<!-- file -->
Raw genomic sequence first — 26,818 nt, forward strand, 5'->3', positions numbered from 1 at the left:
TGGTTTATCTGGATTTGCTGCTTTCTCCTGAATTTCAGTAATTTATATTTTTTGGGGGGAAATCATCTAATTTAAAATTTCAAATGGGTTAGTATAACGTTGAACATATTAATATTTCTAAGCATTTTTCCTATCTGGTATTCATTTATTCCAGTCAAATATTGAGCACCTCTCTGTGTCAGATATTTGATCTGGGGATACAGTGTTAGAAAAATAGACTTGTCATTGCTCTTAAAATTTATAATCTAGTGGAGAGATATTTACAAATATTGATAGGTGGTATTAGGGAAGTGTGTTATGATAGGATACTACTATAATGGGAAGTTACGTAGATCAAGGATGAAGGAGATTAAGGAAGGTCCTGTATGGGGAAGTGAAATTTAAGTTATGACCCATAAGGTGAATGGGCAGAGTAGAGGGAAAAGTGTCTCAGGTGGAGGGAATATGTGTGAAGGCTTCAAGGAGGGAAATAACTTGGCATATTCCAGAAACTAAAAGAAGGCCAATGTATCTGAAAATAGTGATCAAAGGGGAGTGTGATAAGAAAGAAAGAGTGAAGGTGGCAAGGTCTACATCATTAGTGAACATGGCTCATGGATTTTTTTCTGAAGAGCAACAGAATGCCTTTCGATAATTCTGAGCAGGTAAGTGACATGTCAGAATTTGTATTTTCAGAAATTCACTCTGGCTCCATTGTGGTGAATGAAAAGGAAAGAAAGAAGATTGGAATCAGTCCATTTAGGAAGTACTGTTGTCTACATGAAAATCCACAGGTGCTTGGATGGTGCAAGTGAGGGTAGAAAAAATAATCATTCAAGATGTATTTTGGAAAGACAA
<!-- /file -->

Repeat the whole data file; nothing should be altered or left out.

Raw genomic sequence first — 26,818 nt, forward strand, 5'->3', positions numbered from 1 at the left:
TGGTTTATCTGGATTTGCTGCTTTCTCCTGAATTTCAGTAATTTATATTTTTTGGGGGGAAATCATCTAATTTAAAATTTCAAATGGGTTAGTATAACGTTGAACATATTAATATTTCTAAGCATTTTTCCTATCTGGTATTCATTTATTCCAGTCAAATATTGAGCACCTCTCTGTGTCAGATATTTGATCTGGGGATACAGTGTTAGAAAAATAGACTTGTCATTGCTCTTAAAATTTATAATCTAGTGGAGAGATATTTACAAATATTGATAGGTGGTATTAGGGAAGTGTGTTATGATAGGATACTACTATAATGGGAAGTTACGTAGATCAAGGATGAAGGAGATTAAGGAAGGTCCTGTATGGGGAAGTGAAATTTAAGTTATGACCCATAAGGTGAATGGGCAGAGTAGAGGGAAAAGTGTCTCAGGTGGAGGGAATATGTGTGAAGGCTTCAAGGAGGGAAATAACTTGGCATATTCCAGAAACTAAAAGAAGGCCAATGTATCTGAAAATAGTGATCAAAGGGGAGTGTGATAAGAAAGAAAGAGTGAAGGTGGCAAGGTCTACATCATTAGTGAACATGGCTCATGGATTTTTTTCTGAAGAGCAACAGAATGCCTTTCGATAATTCTGAGCAGGTAAGTGACATGTCAGAATTTGTATTTTCAGAAATTCACTCTGGCTCCATTGTGGTGAATGAAAAGGAAAGAAAGAAGATTGGAATCAGTCCATTTAGGAAGTACTGTTGTCTACATGAAAATCCACAGGTGCTTGGATGGTGCAAGTGAGGGTAGAAAAAATAATCATTCAAGATGTATTTTGGAAAGACAA